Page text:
Monday, February 21, 2011

Animal Farm: Ghanaian Edition

 If the animals in Ghana serve any purpose, it is, in the very least, to be the comic relief of volunteers. I’m not talking about the ‘African’ animals you see in national parks and calendars; I mean the every day kind of animals you find in a farming village. Take goats, for instance ...

Pigmy Goats:
While staring out the window of a moving vehicle, it’s quite common to see a number of goats doing a number of things. What catches the eye is that most of them (if not playing ‘chicken’ with your automobile) are balancing on top of things - strange things.

There is the neatly stacked pile of bricks (which happens to be tall enough to cause a double-take and immediate rejection of its possibility); the rather narrow porch wall (which offers the option of a view, but is rarely ever utilized because goats always prefer to stare at a very specific spot on the wall); or, as I was lucky enough to see a few weeks ago, the various ‘peaks’ of a parked farm vehicle (the highest of which is maybe eight feet off of the ground and houses a rather pleased, but preoccupied, goat – I can only assume he’s wondering how he’s going to get down).

They are the most amazingly ridiculous creatures. I catch them constantly – frozen, mid-chew, and staring suspiciously at anything non-goat-like moving within thirty feet (most of the time it’s me). They're prone to making loud, startling noises, while stealthy perched beneath bedroom windows at 5am and have inspired a little game we like to call ‘Goat or Baby?’ You’d be amazed at how many times we're wrong.
When they mate it’s even worse. For days, all you hear is the scuttle of hooves making a continuous circle around the same building (unless they get caught in a corner – which they do), while the males make absurd mating calls that range from “Was that a fart?" to “Goat? Baby … wait … goat; definitely goat.”

I’m prone to picking up their newborns – adorably narrow little things that go around, butting their heads against other adorably narrow little things. They get these hilarious spikes of energy which send them trouncing about with, what seems to be, very little control over any of their limbs. They aren’t very fast (mainly because they’re not very coordinated) and they’re quite easy to catch. When caught they usually produce a loud, startled little scream (which, in turn, causes their mothers to panic, walk back and forth hurriedly, and also scream loudly). This never fails to be amusing.
I like to think of them as stubby little practical jokes, put here to remind us not to take things too seriously. It could always be worse, right? Imagine having to live with the urge to climb everything and anything, despite its dimensions or your dainty little hooves. How awkward would that be?

Guinea Fowl:
How, oh how, should I describe the Guinea Fowl? First of all, they’re ugly. They looks like a cross between a Turkey and the Dodo bird (except something went terribly wrong and not only did they all come out the size of a chicken, but they managed to get a feathered bed skirt wrapped around their legs).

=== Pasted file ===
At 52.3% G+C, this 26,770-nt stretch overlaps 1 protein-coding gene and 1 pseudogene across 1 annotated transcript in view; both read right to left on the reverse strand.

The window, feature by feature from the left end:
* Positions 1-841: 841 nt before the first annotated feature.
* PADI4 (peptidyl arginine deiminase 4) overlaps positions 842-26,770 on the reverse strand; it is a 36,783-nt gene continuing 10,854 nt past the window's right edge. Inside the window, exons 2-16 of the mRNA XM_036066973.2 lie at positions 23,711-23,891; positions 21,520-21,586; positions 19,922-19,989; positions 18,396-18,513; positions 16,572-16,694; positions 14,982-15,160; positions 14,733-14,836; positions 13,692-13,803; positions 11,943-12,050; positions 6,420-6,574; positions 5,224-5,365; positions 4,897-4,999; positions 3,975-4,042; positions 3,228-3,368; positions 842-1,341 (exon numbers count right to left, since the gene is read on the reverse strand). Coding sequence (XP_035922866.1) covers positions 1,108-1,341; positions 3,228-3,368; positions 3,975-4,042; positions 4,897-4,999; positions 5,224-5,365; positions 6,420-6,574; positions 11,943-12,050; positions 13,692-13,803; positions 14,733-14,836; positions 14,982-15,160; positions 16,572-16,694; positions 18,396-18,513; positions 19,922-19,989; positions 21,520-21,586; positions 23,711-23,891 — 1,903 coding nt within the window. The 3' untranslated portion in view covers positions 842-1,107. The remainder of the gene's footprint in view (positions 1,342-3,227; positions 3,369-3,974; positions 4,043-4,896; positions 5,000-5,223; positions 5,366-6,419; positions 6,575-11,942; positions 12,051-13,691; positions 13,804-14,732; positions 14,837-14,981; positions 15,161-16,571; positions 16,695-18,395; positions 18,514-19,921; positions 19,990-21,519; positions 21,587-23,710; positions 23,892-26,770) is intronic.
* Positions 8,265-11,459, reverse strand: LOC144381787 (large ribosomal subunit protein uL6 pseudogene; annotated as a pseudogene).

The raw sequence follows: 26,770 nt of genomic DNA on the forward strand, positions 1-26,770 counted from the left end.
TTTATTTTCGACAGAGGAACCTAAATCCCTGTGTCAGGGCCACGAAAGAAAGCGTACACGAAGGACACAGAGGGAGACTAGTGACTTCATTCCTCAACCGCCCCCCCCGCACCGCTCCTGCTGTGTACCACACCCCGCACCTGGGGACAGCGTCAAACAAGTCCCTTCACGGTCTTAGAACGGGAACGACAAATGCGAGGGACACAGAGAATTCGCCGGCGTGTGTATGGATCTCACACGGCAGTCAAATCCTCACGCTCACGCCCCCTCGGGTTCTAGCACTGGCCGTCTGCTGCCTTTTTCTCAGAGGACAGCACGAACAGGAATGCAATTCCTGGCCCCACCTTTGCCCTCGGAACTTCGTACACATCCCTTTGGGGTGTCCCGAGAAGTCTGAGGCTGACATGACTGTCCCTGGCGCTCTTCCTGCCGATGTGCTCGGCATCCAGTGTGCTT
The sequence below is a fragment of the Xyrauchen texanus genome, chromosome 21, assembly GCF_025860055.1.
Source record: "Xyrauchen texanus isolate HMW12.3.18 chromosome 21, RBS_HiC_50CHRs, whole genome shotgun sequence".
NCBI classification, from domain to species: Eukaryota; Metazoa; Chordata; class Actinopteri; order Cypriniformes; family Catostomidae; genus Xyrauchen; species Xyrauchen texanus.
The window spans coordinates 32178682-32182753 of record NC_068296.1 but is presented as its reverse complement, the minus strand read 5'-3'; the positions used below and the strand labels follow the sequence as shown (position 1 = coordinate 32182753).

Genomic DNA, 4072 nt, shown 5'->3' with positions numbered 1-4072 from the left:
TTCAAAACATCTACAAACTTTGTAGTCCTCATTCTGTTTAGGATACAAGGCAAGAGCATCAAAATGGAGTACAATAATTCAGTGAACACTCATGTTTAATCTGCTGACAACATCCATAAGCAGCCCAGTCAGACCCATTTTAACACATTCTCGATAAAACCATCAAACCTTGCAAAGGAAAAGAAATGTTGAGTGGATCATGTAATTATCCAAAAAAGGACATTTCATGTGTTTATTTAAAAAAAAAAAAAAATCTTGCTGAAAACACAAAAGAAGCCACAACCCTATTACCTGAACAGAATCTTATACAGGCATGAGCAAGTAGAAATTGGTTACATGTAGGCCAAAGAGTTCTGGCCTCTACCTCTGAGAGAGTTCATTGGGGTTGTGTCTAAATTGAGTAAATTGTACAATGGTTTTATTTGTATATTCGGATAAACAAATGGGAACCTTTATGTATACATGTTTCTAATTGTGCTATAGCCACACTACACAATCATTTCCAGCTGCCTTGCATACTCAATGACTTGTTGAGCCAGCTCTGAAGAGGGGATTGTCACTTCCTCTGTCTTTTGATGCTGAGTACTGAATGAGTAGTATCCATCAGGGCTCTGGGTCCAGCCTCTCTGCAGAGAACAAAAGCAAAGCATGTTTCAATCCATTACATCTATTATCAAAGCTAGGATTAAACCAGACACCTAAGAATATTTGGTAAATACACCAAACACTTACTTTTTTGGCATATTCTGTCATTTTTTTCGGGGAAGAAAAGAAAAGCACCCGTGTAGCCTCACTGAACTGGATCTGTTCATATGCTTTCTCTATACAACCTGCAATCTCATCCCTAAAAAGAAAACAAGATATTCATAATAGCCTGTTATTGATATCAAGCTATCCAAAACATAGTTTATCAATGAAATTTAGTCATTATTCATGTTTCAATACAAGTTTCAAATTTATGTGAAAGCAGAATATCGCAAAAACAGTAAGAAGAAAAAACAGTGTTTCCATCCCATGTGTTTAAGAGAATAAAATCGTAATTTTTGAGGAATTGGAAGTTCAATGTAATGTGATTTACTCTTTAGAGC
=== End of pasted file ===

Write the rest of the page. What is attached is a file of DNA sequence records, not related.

Secondly, they’re stupid – I don’t know how they survived before humans domesticated them – they don’t even raise their own young. Farmers have to foster them with chicken mothers. So, along with all the normal chickens and chicks, you end up seeing the inevitable “foster mom” with hordes of baby Guinea Fowl gathered closely around her. She has no idea – even after they get much bigger than her (rendering her little more than a chicken-sized pocket amidst a crowd of ugly, squawking bed skirts).

They can’t fly very far … not that they don’t try: I’ve walked into my kitchen quite a few times to see a long line of Guinea Fowl who have, for some reason, found it necessary to wrap themselves along my wall. Sometimes they even managed to get up onto the rooftops. Many mornings have started, not by alarm clock, but by a dozen of The World's Most Ambitious Guinea Fowl clumsily plodding across my unforgiving tin roof. A friend of mine likened the little bastards to a creature someone designed for a video game; they neither look real, nor is their a shortage of them.

Only last week, I looked up into the tree towering over my latrine and, much to my amazement, found myself looking at a handful of Guinea Fowl bums that had managed to lodge themselves onto a branch ... I’m now waiting for one of them to come tumbling down onto my head one of these days - give the lizards a break …

I know, donkeys aren't exactly exotic, but in America, we don’t have the privilege of donkeys being tied to a post every twenty yards. It makes one hell of a difference. Have you ever heard a donkey expound loudly on his philosophies concerning life? It starts out really strong – you can hear it a mile off – and ends, prematurely, in a ‘huff’ that sounds as though he gave up on whatever it was he thought was so interesting in the first place. Luckily, I have a wall around my house and, soon, it will even boast a working gate, but Kirsten and JJ told me of their frightful encounters of the donkey-kind. Their first few months were peppered with late-night incidents, startled into consciousness by the ungodly racket coming from a donkey-shaped blotch in the window. Unlike flies, you can’t swat the ramblings of a donkey away with a hand, which only makes them more zealous to include you in their cause.

Sometimes they toss out the idea of speaking in full sentences – squeaking in what sounds to be the voice of an un-oiled door, opening and alerting you of its presence. Perhaps they don’t want to discuss the merits of their full thesis today, but want you to know that it (and all other ideas of particular worth) will be up for debate tomorrow morning. They’ll wait for you near the stream, at the third tree to the right (though they’ll be there all day, having been tied to a post, if you’re going to be late).